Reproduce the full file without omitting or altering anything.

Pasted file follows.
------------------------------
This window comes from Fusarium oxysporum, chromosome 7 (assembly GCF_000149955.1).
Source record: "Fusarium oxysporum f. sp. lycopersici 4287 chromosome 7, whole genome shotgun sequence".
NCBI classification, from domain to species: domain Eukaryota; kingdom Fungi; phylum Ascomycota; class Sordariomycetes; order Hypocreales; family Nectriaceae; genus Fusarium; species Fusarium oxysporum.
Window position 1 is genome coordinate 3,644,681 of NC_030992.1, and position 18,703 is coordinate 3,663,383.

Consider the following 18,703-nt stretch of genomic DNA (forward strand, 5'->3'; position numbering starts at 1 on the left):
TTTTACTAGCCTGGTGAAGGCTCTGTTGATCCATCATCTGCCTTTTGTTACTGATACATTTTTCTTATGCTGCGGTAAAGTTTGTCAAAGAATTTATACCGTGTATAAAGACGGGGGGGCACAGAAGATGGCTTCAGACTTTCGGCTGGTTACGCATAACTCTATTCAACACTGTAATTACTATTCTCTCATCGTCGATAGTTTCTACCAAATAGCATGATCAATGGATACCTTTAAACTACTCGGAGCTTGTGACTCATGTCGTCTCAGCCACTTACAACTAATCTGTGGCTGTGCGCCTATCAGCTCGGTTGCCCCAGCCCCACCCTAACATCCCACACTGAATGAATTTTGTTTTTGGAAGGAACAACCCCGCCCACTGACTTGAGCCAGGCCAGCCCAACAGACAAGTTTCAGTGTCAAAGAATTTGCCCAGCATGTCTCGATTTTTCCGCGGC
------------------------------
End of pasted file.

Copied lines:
This window comes from Fusarium oxysporum, chromosome 7 (assembly GCF_000149955.1).
Source record: "Fusarium oxysporum f. sp. lycopersici 4287 chromosome 7, whole genome shotgun sequence".
NCBI classification, from domain to species: domain Eukaryota; kingdom Fungi; phylum Ascomycota; class Sordariomycetes; order Hypocreales; family Nectriaceae; genus Fusarium; species Fusarium oxysporum.
Window position 1 is genome coordinate 3,644,681 of NC_030992.1, and position 18,703 is coordinate 3,663,383.

Consider the following 18,703-nt stretch of genomic DNA (forward strand, 5'->3'; position numbering starts at 1 on the left):
TTTTACTAGCCTGGTGAAGGCTCTGTTGATCCATCATCTGCCTTTTGTTACTGATACATTTTTCTTATGCTGCGGTAAAGTTTGTCAAAGAATTTATACCGTGTATAAAGACGGGGGGGCACAGAAGATGGCTTCAGACTTTCGGCTGGTTACGCATAACTCTATTCAACACTGTAATTACTATTCTCTCATCGTCGATAGTTTCTACCAAATAGCATGATCAATGGATACCTTTAAACTACTCGGAGCTTGTGACTCATGTCGTCTCAGCCACTTACAACTAATCTGTGGCTGTGCGCCTATCAGCTCGGTTGCCCCAGCCCCACCCTAACATCCCACACTGAATGAATTTTGTTTTTGGAAGGAACAACCCCGCCCACTGACTTGAGCCAGGCCAGCCCAACAGACAAGTTTCAGTGTCAAAGAATTTGCCCAGCATGTCTCGATTTTTCCGCGGC